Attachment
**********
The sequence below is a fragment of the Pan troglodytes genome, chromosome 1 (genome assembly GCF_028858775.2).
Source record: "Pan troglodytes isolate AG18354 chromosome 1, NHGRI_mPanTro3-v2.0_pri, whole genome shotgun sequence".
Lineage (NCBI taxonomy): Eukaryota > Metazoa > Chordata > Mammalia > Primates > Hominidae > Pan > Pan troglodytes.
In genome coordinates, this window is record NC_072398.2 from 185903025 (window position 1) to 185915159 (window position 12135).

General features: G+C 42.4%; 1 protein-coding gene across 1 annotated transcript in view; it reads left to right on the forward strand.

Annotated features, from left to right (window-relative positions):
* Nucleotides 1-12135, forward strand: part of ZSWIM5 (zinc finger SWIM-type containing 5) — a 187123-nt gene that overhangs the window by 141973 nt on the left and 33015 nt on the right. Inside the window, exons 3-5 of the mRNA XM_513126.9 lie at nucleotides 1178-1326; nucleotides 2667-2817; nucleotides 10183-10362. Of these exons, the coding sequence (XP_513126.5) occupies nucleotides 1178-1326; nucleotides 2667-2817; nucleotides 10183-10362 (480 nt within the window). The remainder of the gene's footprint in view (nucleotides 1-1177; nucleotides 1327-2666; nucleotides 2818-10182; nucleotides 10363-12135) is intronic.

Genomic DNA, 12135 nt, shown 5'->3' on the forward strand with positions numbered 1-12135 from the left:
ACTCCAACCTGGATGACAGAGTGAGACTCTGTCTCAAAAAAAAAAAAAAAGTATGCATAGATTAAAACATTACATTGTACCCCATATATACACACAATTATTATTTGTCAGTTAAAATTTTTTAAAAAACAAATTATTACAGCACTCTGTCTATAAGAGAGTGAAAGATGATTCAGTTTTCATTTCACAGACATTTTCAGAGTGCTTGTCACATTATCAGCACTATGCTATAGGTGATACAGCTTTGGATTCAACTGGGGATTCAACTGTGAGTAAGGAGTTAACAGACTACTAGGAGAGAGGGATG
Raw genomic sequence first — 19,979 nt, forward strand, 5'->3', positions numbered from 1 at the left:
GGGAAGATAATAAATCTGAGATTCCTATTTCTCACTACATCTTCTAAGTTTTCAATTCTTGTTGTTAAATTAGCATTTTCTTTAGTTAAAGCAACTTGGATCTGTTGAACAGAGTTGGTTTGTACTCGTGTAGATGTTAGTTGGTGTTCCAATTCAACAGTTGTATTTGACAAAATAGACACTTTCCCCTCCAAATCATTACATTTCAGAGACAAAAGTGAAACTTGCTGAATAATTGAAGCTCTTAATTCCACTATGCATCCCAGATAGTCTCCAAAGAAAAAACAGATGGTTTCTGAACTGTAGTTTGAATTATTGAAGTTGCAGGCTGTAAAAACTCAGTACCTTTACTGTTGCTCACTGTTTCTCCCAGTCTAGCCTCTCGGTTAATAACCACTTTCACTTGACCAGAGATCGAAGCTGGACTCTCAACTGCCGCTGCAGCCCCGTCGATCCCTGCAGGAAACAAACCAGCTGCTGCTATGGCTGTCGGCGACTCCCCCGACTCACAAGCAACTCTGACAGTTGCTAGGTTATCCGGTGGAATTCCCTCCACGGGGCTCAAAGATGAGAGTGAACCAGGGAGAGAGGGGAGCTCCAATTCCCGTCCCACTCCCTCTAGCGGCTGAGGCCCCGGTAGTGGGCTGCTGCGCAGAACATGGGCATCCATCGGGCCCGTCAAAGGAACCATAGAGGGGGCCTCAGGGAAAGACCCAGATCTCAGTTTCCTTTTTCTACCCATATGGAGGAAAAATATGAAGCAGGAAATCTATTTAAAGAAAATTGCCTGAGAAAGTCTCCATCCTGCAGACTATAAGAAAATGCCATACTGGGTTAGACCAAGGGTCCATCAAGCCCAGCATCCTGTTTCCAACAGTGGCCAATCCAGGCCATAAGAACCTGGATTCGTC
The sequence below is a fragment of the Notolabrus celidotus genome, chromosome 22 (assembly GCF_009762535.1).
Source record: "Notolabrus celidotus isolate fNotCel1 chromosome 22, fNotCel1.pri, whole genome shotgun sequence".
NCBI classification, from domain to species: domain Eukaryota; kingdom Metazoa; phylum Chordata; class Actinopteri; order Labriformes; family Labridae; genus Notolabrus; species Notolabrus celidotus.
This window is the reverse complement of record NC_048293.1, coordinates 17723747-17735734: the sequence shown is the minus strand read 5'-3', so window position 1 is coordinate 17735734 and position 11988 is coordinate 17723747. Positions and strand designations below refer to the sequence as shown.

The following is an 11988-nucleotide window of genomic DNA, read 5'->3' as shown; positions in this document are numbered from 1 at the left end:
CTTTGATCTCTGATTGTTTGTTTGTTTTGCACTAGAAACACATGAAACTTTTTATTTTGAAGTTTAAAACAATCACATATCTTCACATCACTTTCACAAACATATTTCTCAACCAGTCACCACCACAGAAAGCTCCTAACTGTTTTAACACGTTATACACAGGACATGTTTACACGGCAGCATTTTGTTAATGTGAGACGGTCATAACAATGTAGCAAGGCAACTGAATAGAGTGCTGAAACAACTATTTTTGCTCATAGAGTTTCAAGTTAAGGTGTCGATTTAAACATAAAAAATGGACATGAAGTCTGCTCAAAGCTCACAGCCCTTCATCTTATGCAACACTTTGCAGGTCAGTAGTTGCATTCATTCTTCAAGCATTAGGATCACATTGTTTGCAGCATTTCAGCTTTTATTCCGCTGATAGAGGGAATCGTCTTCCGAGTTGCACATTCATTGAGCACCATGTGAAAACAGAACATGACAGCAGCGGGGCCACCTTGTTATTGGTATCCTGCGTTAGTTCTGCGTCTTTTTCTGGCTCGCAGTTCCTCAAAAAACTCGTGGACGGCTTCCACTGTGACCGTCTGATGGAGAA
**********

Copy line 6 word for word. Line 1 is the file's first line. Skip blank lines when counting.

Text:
Annotated features, from left to right (window-relative positions):